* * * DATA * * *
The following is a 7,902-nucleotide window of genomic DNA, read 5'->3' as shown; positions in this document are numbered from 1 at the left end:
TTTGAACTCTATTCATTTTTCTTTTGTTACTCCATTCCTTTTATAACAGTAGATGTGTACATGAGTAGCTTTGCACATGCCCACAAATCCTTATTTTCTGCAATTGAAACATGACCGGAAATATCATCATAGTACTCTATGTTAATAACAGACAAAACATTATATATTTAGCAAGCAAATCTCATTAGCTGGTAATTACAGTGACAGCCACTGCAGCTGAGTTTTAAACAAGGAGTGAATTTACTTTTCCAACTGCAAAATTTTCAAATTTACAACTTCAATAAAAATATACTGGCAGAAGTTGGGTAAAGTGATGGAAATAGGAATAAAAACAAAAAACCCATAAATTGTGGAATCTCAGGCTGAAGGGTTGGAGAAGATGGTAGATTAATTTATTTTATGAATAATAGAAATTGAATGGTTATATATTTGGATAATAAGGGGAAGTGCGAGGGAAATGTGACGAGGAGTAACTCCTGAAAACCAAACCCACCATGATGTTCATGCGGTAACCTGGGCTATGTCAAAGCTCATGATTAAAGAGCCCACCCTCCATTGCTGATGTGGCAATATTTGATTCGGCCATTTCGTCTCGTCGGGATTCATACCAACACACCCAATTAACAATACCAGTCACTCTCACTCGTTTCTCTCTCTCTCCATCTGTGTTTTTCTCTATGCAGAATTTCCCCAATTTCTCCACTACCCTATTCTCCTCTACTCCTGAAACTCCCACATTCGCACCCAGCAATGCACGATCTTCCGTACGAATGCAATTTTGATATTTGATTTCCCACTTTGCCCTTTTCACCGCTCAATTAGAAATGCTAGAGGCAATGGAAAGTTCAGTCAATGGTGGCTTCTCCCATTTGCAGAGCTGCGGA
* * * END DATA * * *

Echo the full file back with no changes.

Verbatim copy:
The following is a 7,902-nucleotide window of genomic DNA, read 5'->3' as shown; positions in this document are numbered from 1 at the left end:
TTTGAACTCTATTCATTTTTCTTTTGTTACTCCATTCCTTTTATAACAGTAGATGTGTACATGAGTAGCTTTGCACATGCCCACAAATCCTTATTTTCTGCAATTGAAACATGACCGGAAATATCATCATAGTACTCTATGTTAATAACAGACAAAACATTATATATTTAGCAAGCAAATCTCATTAGCTGGTAATTACAGTGACAGCCACTGCAGCTGAGTTTTAAACAAGGAGTGAATTTACTTTTCCAACTGCAAAATTTTCAAATTTACAACTTCAATAAAAATATACTGGCAGAAGTTGGGTAAAGTGATGGAAATAGGAATAAAAACAAAAAACCCATAAATTGTGGAATCTCAGGCTGAAGGGTTGGAGAAGATGGTAGATTAATTTATTTTATGAATAATAGAAATTGAATGGTTATATATTTGGATAATAAGGGGAAGTGCGAGGGAAATGTGACGAGGAGTAACTCCTGAAAACCAAACCCACCATGATGTTCATGCGGTAACCTGGGCTATGTCAAAGCTCATGATTAAAGAGCCCACCCTCCATTGCTGATGTGGCAATATTTGATTCGGCCATTTCGTCTCGTCGGGATTCATACCAACACACCCAATTAACAATACCAGTCACTCTCACTCGTTTCTCTCTCTCTCCATCTGTGTTTTTCTCTATGCAGAATTTCCCCAATTTCTCCACTACCCTATTCTCCTCTACTCCTGAAACTCCCACATTCGCACCCAGCAATGCACGATCTTCCGTACGAATGCAATTTTGATATTTGATTTCCCACTTTGCCCTTTTCACCGCTCAATTAGAAATGCTAGAGGCAATGGAAAGTTCAGTCAATGGTGGCTTCTCCCATTTGCAGAGCTGCGGA